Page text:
CERVANTES. A BIOGRAPHICAL SKETCH. The most trivial act of the daily life of some men has a unique interest, independent of idle curiosity, which dissatisfies us with the meagre food of date, place, and pedigree. So in the "Cartas de Indias" was published, two years ago, in Spain, a facsimile letter from Cervantes when tax-gatherer to Philip II., informing him of the efforts he had made to collect the taxes in certain Andalusian villages. It is... more...

ARIADNE. One grows to love the Roman fountains as sea-born men the sea. Go where you will there is the water; whether it foams by Trevi, where the green moss grows in it like ocean weed about the feet of the ocean god, or whether it rushes reddened by the evening light, from the mouth of an old lion that once saw Cleopatra; whether it leaps high in air, trying to reach the gold cross on St. Peter's or pours its triple cascade over the Pauline... more...

Where is any author in the world Teaches such beauty as a woman's eye? Love's Labour's Lost, A. 4, S. 3. The idea of her life shall sweetly creep Into his study of imagination; And every lovely organ of her life Shall come apparel'd in more precious habit, More moving-delicate, and full of life, Into the eye and prospect of his soul. Much Ado About Nothing, A. 4, S. 1. Kindness in women, not their beauteous looks, Shall win my... more...

SELECTED PASSAGES When you have read, you carry away with you a memory of the man himself; it is as though you had touched a loyal hand, looked into brave eyes, and made a noble friend; there is another bond on you thenceforward, binding you to life and to the love of virtue. It is to some more specific memory that youth looks forward in its vigils. Old kings are sometimes disinterred in all the emphasis of life, the hands untainted by... more...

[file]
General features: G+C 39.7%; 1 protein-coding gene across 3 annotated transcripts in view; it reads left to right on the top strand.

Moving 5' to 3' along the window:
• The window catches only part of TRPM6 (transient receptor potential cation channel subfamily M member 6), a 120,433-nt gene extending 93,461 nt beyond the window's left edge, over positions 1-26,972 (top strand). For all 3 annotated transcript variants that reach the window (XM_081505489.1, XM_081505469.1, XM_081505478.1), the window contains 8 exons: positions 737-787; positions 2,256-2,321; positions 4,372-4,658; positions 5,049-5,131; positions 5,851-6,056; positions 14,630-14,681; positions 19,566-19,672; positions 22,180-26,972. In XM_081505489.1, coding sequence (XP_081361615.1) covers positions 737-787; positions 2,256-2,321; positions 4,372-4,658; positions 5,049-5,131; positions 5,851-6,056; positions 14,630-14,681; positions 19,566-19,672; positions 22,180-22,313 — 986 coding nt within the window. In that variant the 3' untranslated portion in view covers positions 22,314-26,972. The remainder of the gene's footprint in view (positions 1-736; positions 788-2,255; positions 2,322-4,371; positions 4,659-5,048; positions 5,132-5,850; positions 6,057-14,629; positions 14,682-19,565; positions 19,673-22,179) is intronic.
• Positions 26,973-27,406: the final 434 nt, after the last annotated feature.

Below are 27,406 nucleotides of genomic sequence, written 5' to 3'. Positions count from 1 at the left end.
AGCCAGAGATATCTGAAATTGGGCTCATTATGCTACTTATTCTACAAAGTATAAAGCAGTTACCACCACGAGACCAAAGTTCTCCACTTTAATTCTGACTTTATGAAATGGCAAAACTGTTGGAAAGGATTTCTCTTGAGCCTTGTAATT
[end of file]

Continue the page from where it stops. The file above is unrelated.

Many Thoughts of Many Minds. Ability.—No man is without some quality, by the due application of which he might deserve well of the world; and whoever he be that has but little in his power should be in haste to do that little, lest he be confounded with him that can do nothing.—Dr. Johnson. We judge ourselves by what we feel capable of doing, while others judge us by what we have already done.—Longfellow. Every person is... more...


A 1 Abilities—No man's abilities are so remarkably shining, as not to stand in need of a proper opportunity, a patron, and even the praises of a friend, to recommend them to the notice of the world. —Pliny. 2 Absence, with all its pains,Is by this charming moment wip'd away. 3 Abuse is the weapon of the vulgar. —Goodrich. 4 It is told of Admiral Collingwood that on his travels he carried a bag of acorns, and... more...

by Various
HANDY DICTIONARY OF POETICAL QUOTATIONS. A.Abashed.Abash'd the devil stood,And felt how awful goodness is, and sawVirtue in her shape how lovely.1MILTON: Par. Lost, Bk. iv., Line 846.Abbots.To happy convents bosom'd deep in vines,Where slumber abbots purple as their wines.2POPE: Dunciad, Bk. iv., Line 301.Abdication.I give this heavy weight from off my head,And this unwieldy sceptre from my hand,The pride of kingly sway from out my... more...

SHAKESPEARE. TEMPEST. Act i. Sc. 2. There's nothing ill can dwell in such a temple:If the ill spirit have so fair a house,Good things will strive to dwell with 't. Act i. Sc. 2. I will be correspondent to command,And do my spiriting gently. Act ii. Sc. 2. A very ancient and fishlike smell. Act ii. Sc. 2. Misery acquaints a man with strange bed-fellows. Act iv. Sc. 1. Our revels row are ended: these our actors,As I foretold you, were... more...

PREFACE. Cynics may ask, how many have profited by the innumerable proverbs and maxims of prudence which have been current in the world time out of mind? They will say that their only use is to repeat them after some unhappy wight has “gone wrong.” When, for instance, a man has played “ducks and drakes” with his money, the fact at once calls up the proverb which declares that “wilful waste leads to woful... more...